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SilverDoctor

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SilverDoctor last won the day on April 16

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About SilverDoctor

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    Lornce
  • Birthday 03/03/1949

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    http://lornce.wordpress.com/

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    Calgary

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  1. Very cool, could use a bit of TLC. Someone in the past has rewrapped portions of it, different colors, doesn’t look factory. Without a decal and writing on the rod it becomes extremely difficult to ID and date. My best guess is it looks like a T.H. Chubb fly rod by the style of the locking seat. Chubb was both a component maker and a rod company, and many rods of early 1900 were built with Chubb reel seats. The West Woods stamp could signify it was built for specific sporting goods or store. A brass reel seat generally could be early 1900’s. Would look great rewrapped in period colors and stripped/varnished properly.
  2. Is there a decal or decal shadow on the rod, Anything on the end cap? Do all the snake guides look the same? What is the total length of the rod?
  3. From what I know it looks to be from the '70s, the spools on them was silver like you'res, they later went with a solid grey spool in the '90s. The earlier ones came with a blue vinyl case. Hope this helps.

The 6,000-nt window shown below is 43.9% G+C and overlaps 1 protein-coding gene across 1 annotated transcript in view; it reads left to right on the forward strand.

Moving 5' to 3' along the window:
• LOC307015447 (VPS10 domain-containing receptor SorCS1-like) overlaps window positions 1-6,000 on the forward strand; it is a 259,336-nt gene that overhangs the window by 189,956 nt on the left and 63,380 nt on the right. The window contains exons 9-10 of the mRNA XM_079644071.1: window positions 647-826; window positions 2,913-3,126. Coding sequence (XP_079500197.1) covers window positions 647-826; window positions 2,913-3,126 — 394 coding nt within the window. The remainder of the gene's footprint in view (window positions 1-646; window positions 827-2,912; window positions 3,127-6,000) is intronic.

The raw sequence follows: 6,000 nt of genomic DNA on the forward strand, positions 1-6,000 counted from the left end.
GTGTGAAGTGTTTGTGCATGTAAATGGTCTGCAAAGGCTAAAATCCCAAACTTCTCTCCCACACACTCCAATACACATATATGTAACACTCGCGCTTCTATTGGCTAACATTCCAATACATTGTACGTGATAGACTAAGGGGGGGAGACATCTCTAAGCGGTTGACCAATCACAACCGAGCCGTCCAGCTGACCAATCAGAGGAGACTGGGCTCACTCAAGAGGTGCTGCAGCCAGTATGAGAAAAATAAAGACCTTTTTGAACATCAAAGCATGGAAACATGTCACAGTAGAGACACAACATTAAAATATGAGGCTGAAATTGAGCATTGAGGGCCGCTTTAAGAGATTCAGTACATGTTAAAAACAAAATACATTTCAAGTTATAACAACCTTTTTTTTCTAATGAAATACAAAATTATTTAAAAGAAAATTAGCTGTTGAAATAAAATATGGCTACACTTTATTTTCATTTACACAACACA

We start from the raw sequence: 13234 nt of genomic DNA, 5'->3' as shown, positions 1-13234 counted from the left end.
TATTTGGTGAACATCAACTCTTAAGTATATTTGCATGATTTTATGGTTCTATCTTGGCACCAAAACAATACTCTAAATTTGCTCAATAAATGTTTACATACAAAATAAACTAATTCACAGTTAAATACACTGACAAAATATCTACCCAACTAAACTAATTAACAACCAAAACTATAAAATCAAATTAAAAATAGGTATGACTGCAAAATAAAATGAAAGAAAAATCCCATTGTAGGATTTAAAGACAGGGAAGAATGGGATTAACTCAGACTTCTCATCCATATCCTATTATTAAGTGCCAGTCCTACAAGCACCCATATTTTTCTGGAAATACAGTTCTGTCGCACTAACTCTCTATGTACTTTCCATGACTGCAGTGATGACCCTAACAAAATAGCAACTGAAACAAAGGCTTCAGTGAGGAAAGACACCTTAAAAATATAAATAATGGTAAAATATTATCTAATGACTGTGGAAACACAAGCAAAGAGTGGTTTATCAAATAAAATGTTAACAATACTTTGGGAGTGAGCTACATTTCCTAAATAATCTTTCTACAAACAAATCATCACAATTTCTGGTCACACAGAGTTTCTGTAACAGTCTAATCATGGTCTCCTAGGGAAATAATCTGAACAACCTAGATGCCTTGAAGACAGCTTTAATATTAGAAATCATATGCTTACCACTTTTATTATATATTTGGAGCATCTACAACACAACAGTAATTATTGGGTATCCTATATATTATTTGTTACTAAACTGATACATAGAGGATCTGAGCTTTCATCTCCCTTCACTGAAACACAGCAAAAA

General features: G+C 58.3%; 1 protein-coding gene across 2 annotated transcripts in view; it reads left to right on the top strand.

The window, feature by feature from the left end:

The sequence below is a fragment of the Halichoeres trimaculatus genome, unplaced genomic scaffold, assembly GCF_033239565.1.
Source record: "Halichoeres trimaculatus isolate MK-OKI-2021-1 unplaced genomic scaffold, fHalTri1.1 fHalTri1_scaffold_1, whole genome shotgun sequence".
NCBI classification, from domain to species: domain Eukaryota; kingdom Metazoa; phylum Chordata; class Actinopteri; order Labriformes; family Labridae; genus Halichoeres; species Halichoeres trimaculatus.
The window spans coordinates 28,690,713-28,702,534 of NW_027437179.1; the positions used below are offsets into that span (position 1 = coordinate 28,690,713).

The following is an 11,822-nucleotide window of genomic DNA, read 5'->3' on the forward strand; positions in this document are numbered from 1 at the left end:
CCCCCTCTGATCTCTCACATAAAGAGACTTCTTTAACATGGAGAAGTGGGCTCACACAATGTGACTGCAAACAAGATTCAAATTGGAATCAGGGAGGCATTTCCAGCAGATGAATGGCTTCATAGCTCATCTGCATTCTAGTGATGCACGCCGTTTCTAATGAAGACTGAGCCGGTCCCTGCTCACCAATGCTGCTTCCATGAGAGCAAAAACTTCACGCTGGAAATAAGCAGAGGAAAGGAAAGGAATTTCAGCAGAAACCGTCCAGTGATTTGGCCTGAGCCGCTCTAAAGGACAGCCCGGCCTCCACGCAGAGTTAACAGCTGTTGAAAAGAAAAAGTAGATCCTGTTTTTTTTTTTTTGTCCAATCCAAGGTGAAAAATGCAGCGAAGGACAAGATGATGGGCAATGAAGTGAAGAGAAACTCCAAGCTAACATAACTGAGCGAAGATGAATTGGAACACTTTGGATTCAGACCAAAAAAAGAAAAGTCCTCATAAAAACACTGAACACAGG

4. Love vintage Hardy's and other old reels have a modest collection amassed over the years. If there is enough interest In vintage stuff I'll start posting some.
  5. Wow great find, Hardy the Marquis are great reels, last for a life-time. It’s the workhorse of the line with a palming rim & classic sound. I’ve taken quite a few Steelhead with a #2 Salmon sized one. Would be nice to see the face of the reel to try to date it as the color of the face changed. This is the Trout/Light Salmon sized one. The Hardy hardy Fibalite Perfection is a nice find, owned on many years ago. The spigot ferrules help to more efficiently transfer energy for a smooth cast. Medium-fast, action bit faster than most glass rods of this time period with lots of backbone and sensitive tips.
  6. It's Humpy my mistake, corrected it. I like tying this fly, can work like a charm and the deer hair floats forever. What part gives you trouble?
  7. Robin redbreast checking out the old nesting box this morning singing his song. Love spring.
  8. The new Regulations are out for 2019 Here. Don't forget to pick up a new sportfishing fishing license.
  9. Sims Guides where nice but too stiff for long walks (my poor aching feet) and only lasted a year and a half the same as the Headwaters which fell apart at the seams and opened up at the sides. Too darn much money for that. I got 2 years out of Korkers Devils Canyons but the entire master soles on both boots let go (a week apart) and failed resulting in a very long and uncomfortable walk over miles of freestone rocks to get back to the truck. Not an experience I want again. I've had it with these so-called top brands. My backup boots where Chota Abrams Creek,.That pair is now over 10 years old and still in good shape. The year before last my fishing buddy and I after lots of discussion and research picked up the Chota "STL" Plus Wading Boots. I have to say these are by far the most comfortable boots I have had. Don't even feel like I am wearing boots all day long. Another big plus is very easy to slip on at the start of the day and really easy to slip off at the close of the day. No more tugging and gyrations hopping around like a crazy fool trying to free yourself. Important factors for this old guy. Everyone's feet are different and your experience may not be the same, but I do curse the amount of money I've spent on high-end throwaway brands. Might as well have bought regular hiking boots and oiled the heck out of them. A great many years ago my first pair of leather lace-up Hodgeman wading boots. You needed to add waterproofing every 6 months to a year. But I had 18 years out of those boots.
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